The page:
Walmart To Rely On Small Stores To Prop Dipping Profits


The superstore retail chain Walmart intends to rely more on the potential of small stores in order to prop its dipping profit. In the company’s fourth quarter report, net income fell by 21 percent to settle at $4.4 billion compared to the same period the previous year. This also affected the full year net income lowering it by 5.7 percent reaching only $16 billion. A 3.2 percent drop in shares from $5.01 per share for fiscal year 2012 to $4.85 per share for fiscal year 2013 was also reported. Also a disappointment for the company was the fourth quarter drop of same store sales in the U.S. by 0.4 percent.

However, not all fronts look bleak for Walmart as its fourth quarter revenue increased by 1.5 percent to hit $129.7 billion and a full year total revenue of $476.3 billion for 2013, which is a 1.6% increase compared to the previous year. The e-commerce revenue, for the same store report for Walmart, showed an increase of 0.4 percent too.

Walmart U.S. Division President and CEO Bill Simon blamed the cold weather for the performance decline of the company. The decline is also affecting the company’s 2014 first quarter indicators, with same store sales going down in the first two weeks of February. However, John Marshall, the United Food and Commercial Workers Senior Capital Markets Economist said the weather should not be blamed for Walmart’s weak performance. Walmart has 4,000 stores spread across the U.S.  Most of these stores are not affected by the storms and when people know a storm is coming, they usually stock up on foods and other supplies which can result in extra spending, Marshall added.

Walmart President and CEO Doug McMillon, who took over the reign of the company last Feb. 1, said Thursday that sales improvement is a top priority and Walmart as a company must be flexible and nimble enough to adjust to the changing demands of its customers. McMillon added that the primary growth driver will come from accelerating its small-store expansion. From the original 120 to 150 smaller-format stores planned to be built for 2014, it will be increased to 270 and 300 stores this year. Simon, in referring to the aggressive stance on the smaller-store format, said that this store type delivers proven and consistent sales growth as well as providing convenience to their customers.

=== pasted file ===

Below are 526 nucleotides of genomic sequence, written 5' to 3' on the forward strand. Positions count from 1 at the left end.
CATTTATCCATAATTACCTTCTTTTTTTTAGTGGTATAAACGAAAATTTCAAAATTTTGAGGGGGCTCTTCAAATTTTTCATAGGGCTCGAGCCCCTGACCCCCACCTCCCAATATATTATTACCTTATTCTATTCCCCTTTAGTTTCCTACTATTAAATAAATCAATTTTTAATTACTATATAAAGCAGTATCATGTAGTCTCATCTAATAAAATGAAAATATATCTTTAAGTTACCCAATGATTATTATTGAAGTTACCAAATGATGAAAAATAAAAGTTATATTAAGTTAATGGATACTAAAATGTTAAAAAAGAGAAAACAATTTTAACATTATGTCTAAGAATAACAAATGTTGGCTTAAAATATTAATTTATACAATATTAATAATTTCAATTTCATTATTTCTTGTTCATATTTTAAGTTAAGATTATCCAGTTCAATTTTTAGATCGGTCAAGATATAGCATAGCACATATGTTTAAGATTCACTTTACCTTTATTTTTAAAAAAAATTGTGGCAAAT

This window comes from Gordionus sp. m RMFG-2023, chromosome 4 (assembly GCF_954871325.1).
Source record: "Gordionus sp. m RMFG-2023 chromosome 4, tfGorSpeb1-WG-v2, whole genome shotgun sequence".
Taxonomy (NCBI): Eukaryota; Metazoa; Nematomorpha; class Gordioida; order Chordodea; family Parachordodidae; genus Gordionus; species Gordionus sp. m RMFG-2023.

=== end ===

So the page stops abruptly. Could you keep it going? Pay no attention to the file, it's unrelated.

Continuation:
These small stores, called Neighborhood Markets and Walmart Express  are usually one quarter of the size of Walmart Supercenters, and will enable the company to reach customers in the urban areas. This store type will also benefit more customers who do not want the hassle of going into a huge Supercenter midweek to purchase their supplies like meat, fresh produce and household products. The belief in the potential of smaller stores is also boosted by its 5 percent increase in sales last quarter compared to the overall drop of smaller stores sales in the U.S. by 0.4 percent.

An analyst for Edward Jones Investments, Brian Yarbrough observed that this small store format will indeed answer some problems in grocery, but its impact on the company bottom-line will be felt several years later and not immediately.

The other reasons for the decline in their performance as cited by Walmart officials include: sharp cuts in food stamp benefits, higher taxes on peoples’ payrolls reducing disposable income and the pricing advantage Walmart is known for is slowly disappearing.

Walmart’s recent fourth quarter figure report may be a mixed bag of results. However, Walmart intends to correct these by relying more on the potential of small stores in order to prop its dipping profit.

By Roberto I. Belda


ABC News

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